The best of biblical scholarship pursues truth at all costs. And it bases its conclusions on real evidence, not on wishes, emotion, or blind faith. This is in line with the key tenets of historic Christianity: If God became man in time-space history, then we ought to link our faith to history. It must not be a leap of faith, but it should be a step of faith. The religion of the Bible is the only major religion in the world that subjects itself to historical inquiry. The Incarnation has forever put God’s stamp of approval on pursuing truth, wrestling with data, and changing our minds based on evidence. When we deny evidence its place and appeal to emotion instead, we are methodologically denying the significance of the Incarnation. Much is thus at stake when it comes to a text such as the story of the woman caught in adultery. What is at stake is not, as some might think, the mercy of God; rather, what is at stake is how we view the very Incarnation itself. Ironically, if we allow passages into the Gospels that do not have the best credentials, we are in fact tacitly questioning whether the Lord of the Gospels, Jesus Christ himself, became man, for we jettison historicity in favor of personal preference. By affirming a spurious passage about him we may be losing a whole lot more than we gain.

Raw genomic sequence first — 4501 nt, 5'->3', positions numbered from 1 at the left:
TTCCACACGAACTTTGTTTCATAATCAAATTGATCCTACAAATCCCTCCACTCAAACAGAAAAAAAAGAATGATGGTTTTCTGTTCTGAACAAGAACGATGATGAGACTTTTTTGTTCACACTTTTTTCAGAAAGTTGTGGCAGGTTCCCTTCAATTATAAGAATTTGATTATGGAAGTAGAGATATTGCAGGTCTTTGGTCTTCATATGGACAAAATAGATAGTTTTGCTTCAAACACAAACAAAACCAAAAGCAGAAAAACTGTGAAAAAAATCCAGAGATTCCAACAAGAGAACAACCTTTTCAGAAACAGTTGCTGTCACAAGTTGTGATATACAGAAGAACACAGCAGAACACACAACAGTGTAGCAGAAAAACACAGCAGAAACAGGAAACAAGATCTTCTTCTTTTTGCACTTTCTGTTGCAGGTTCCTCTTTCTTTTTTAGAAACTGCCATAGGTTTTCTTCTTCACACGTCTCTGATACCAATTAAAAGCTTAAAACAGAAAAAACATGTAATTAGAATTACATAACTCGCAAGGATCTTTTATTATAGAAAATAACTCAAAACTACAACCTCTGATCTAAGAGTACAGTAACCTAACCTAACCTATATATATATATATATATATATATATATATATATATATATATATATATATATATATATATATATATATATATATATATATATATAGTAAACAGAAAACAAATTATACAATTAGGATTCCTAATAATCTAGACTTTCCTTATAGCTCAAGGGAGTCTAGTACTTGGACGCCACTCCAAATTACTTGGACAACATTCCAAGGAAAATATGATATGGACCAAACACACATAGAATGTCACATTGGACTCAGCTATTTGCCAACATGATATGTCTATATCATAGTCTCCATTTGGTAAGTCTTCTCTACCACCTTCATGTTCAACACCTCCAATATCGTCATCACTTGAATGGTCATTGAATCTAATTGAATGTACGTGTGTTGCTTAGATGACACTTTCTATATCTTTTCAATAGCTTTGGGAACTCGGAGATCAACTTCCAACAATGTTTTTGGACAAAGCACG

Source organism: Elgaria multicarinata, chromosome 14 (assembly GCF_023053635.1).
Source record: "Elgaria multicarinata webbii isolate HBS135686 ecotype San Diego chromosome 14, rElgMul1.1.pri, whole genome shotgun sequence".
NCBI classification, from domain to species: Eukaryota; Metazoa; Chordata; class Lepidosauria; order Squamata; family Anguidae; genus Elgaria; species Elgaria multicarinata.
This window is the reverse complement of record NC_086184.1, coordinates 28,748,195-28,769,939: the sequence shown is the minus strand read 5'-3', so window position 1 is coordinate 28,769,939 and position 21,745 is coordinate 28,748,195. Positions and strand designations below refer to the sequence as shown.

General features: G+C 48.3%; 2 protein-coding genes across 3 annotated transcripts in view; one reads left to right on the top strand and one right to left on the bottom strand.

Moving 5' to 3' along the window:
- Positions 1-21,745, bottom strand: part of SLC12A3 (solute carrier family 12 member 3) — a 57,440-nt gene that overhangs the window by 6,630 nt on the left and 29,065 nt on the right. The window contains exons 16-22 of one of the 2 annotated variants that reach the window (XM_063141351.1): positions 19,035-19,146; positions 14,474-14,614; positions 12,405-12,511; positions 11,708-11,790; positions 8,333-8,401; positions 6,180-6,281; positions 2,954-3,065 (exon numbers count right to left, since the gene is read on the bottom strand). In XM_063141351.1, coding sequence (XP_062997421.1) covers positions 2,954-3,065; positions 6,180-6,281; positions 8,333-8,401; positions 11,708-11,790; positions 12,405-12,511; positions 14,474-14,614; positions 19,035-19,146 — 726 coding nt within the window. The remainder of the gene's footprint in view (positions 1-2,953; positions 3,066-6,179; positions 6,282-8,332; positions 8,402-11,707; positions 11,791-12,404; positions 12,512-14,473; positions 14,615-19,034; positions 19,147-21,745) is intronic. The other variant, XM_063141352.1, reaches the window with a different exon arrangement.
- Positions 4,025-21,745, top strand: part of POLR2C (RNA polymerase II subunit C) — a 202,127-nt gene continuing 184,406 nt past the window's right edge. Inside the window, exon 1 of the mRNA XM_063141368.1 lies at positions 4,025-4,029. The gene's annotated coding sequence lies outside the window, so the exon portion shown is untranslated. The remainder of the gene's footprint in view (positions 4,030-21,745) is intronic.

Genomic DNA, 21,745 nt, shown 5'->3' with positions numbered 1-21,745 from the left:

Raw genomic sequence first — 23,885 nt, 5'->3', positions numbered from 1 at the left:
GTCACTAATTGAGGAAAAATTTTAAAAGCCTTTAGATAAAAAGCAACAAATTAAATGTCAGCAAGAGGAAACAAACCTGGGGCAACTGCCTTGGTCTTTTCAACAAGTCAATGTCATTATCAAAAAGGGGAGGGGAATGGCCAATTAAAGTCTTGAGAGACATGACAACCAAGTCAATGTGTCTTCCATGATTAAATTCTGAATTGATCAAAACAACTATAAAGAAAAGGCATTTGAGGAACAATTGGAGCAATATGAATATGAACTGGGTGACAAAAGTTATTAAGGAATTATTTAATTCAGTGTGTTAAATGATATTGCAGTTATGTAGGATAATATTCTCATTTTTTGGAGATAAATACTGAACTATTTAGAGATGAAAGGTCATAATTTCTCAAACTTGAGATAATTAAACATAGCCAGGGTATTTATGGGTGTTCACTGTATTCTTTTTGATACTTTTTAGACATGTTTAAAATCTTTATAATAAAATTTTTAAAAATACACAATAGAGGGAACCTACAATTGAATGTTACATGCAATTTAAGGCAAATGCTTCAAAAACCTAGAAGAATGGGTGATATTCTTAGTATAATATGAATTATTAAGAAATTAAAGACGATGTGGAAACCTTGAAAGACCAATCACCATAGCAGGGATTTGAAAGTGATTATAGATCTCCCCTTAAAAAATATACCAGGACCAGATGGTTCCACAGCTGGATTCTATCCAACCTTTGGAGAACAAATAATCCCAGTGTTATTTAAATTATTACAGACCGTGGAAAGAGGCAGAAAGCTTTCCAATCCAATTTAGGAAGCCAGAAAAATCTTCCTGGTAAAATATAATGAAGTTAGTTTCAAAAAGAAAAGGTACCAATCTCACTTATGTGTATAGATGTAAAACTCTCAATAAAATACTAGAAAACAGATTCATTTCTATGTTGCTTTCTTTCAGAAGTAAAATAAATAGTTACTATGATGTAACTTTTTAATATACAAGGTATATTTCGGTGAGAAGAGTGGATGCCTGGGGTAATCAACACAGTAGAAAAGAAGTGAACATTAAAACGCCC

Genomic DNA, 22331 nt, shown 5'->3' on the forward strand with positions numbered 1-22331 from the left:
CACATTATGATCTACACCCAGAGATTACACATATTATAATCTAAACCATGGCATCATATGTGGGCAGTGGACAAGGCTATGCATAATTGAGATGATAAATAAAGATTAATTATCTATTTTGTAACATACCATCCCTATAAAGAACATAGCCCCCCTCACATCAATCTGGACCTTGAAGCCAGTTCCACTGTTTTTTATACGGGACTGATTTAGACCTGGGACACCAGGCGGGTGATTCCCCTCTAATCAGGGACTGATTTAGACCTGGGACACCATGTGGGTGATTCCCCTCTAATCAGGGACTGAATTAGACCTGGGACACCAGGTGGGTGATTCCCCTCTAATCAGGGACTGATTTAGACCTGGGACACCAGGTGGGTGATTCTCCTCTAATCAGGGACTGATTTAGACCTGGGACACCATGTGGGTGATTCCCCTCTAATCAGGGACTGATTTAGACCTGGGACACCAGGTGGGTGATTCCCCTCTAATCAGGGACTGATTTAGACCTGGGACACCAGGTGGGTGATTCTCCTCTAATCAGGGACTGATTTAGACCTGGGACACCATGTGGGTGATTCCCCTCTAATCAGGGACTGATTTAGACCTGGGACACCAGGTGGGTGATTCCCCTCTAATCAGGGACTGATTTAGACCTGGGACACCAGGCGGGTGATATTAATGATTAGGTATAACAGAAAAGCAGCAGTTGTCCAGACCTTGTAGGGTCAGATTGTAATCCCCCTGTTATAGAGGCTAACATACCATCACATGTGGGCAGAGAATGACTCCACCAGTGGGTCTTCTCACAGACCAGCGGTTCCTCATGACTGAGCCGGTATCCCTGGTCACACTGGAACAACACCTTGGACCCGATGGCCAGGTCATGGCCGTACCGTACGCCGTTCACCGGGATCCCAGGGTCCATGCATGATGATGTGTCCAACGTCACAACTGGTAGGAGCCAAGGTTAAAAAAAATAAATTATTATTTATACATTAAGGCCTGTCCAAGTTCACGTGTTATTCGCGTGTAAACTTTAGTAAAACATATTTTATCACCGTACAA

It is the duty of pastors for the sake of their faith to study the data, to know the evidence, to have firm convictions rooted in history. And we dare not serve up anything less than the same kind of meal for our congregations. We do not serve the church of Jesus Christ faithfully when we hide evidence from laypeople; we need to learn to insulate our congregations, but not isolate them. The Incarnation of Christ demands nothing less than this.